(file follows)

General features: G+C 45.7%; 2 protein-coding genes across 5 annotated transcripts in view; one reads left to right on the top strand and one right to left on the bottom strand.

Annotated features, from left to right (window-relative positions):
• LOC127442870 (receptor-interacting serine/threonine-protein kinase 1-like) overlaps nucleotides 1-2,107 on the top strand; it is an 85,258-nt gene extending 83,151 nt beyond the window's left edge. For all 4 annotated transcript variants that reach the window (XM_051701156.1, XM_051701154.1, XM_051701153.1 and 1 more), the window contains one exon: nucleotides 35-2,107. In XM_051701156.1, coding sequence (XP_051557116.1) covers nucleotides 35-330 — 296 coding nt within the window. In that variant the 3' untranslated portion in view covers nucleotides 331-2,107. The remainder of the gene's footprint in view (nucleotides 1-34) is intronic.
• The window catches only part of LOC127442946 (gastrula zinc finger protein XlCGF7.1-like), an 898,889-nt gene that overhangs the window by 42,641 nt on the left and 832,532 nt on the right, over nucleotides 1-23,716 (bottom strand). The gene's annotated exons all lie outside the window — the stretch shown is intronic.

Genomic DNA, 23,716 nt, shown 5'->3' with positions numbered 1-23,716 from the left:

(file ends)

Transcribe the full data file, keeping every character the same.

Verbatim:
General features: G+C 45.7%; 2 protein-coding genes across 5 annotated transcripts in view; one reads left to right on the top strand and one right to left on the bottom strand.

Annotated features, from left to right (window-relative positions):
• LOC127442870 (receptor-interacting serine/threonine-protein kinase 1-like) overlaps nucleotides 1-2,107 on the top strand; it is an 85,258-nt gene extending 83,151 nt beyond the window's left edge. For all 4 annotated transcript variants that reach the window (XM_051701156.1, XM_051701154.1, XM_051701153.1 and 1 more), the window contains one exon: nucleotides 35-2,107. In XM_051701156.1, coding sequence (XP_051557116.1) covers nucleotides 35-330 — 296 coding nt within the window. In that variant the 3' untranslated portion in view covers nucleotides 331-2,107. The remainder of the gene's footprint in view (nucleotides 1-34) is intronic.
• The window catches only part of LOC127442946 (gastrula zinc finger protein XlCGF7.1-like), an 898,889-nt gene that overhangs the window by 42,641 nt on the left and 832,532 nt on the right, over nucleotides 1-23,716 (bottom strand). The gene's annotated exons all lie outside the window — the stretch shown is intronic.

Genomic DNA, 23,716 nt, shown 5'->3' with positions numbered 1-23,716 from the left: